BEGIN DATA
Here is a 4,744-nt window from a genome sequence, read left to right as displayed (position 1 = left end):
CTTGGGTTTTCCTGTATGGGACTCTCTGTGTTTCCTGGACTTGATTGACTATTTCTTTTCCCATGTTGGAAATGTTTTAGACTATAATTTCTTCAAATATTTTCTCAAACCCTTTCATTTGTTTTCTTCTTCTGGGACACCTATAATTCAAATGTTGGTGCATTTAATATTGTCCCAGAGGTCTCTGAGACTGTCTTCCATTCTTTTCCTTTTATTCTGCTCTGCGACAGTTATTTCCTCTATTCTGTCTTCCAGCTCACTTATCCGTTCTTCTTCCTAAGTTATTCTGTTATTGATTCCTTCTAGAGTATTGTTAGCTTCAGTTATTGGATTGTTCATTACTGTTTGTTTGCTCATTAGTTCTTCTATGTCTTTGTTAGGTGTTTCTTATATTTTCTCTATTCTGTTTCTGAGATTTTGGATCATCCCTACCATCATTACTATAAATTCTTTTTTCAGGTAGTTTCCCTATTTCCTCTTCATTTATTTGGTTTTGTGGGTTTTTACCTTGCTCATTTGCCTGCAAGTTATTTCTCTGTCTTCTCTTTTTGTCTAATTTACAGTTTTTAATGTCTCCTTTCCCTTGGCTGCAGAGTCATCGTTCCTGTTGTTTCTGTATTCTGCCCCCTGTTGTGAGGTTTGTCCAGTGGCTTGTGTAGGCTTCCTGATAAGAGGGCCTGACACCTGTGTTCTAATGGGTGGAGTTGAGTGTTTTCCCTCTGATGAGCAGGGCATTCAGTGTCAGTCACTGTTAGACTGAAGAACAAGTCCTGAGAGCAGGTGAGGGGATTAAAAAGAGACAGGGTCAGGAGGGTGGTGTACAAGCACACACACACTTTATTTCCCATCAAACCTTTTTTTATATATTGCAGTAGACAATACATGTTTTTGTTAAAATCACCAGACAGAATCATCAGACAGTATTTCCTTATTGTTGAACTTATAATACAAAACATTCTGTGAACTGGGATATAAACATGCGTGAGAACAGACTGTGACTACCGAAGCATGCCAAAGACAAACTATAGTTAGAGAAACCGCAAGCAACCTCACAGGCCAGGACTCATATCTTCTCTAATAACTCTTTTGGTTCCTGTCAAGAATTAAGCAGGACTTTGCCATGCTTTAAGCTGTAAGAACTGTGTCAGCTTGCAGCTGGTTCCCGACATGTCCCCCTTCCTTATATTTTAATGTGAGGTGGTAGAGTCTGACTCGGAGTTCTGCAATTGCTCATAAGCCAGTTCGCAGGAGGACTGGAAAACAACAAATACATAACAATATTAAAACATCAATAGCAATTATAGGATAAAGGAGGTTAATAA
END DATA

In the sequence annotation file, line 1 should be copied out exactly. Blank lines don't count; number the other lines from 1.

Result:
Here is a 4,744-nt window from a genome sequence, read left to right as displayed (position 1 = left end):